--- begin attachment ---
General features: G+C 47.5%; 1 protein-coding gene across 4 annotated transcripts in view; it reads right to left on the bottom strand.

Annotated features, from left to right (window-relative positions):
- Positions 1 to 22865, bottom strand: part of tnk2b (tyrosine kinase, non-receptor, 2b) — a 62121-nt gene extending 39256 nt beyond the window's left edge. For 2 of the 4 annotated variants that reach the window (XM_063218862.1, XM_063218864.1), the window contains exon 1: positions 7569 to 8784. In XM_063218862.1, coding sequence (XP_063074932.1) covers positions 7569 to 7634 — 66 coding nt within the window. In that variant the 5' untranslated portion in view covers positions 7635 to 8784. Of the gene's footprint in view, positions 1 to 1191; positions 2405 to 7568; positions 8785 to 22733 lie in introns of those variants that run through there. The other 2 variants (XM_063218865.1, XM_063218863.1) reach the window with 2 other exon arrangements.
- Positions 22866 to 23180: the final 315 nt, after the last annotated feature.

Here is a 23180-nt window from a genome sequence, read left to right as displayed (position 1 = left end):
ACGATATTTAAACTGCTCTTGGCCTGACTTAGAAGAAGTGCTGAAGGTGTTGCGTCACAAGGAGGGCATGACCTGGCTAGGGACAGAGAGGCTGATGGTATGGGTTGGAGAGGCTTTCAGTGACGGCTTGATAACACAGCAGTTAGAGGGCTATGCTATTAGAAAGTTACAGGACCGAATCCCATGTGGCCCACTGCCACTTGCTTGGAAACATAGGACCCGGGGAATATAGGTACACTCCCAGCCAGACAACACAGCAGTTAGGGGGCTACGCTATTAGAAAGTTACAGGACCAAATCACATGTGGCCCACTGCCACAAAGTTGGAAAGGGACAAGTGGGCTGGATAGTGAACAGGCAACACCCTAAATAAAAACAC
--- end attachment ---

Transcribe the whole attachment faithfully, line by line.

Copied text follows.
General features: G+C 47.5%; 1 protein-coding gene across 4 annotated transcripts in view; it reads right to left on the bottom strand.

Annotated features, from left to right (window-relative positions):
- Positions 1 to 22865, bottom strand: part of tnk2b (tyrosine kinase, non-receptor, 2b) — a 62121-nt gene extending 39256 nt beyond the window's left edge. For 2 of the 4 annotated variants that reach the window (XM_063218862.1, XM_063218864.1), the window contains exon 1: positions 7569 to 8784. In XM_063218862.1, coding sequence (XP_063074932.1) covers positions 7569 to 7634 — 66 coding nt within the window. In that variant the 5' untranslated portion in view covers positions 7635 to 8784. Of the gene's footprint in view, positions 1 to 1191; positions 2405 to 7568; positions 8785 to 22733 lie in introns of those variants that run through there. The other 2 variants (XM_063218865.1, XM_063218863.1) reach the window with 2 other exon arrangements.
- Positions 22866 to 23180: the final 315 nt, after the last annotated feature.

Here is a 23180-nt window from a genome sequence, read left to right as displayed (position 1 = left end):
ACGATATTTAAACTGCTCTTGGCCTGACTTAGAAGAAGTGCTGAAGGTGTTGCGTCACAAGGAGGGCATGACCTGGCTAGGGACAGAGAGGCTGATGGTATGGGTTGGAGAGGCTTTCAGTGACGGCTTGATAACACAGCAGTTAGAGGGCTATGCTATTAGAAAGTTACAGGACCGAATCCCATGTGGCCCACTGCCACTTGCTTGGAAACATAGGACCCGGGGAATATAGGTACACTCCCAGCCAGACAACACAGCAGTTAGGGGGCTACGCTATTAGAAAGTTACAGGACCAAATCACATGTGGCCCACTGCCACAAAGTTGGAAAGGGACAAGTGGGCTGGATAGTGAACAGGCAACACCCTAAATAAAAACAC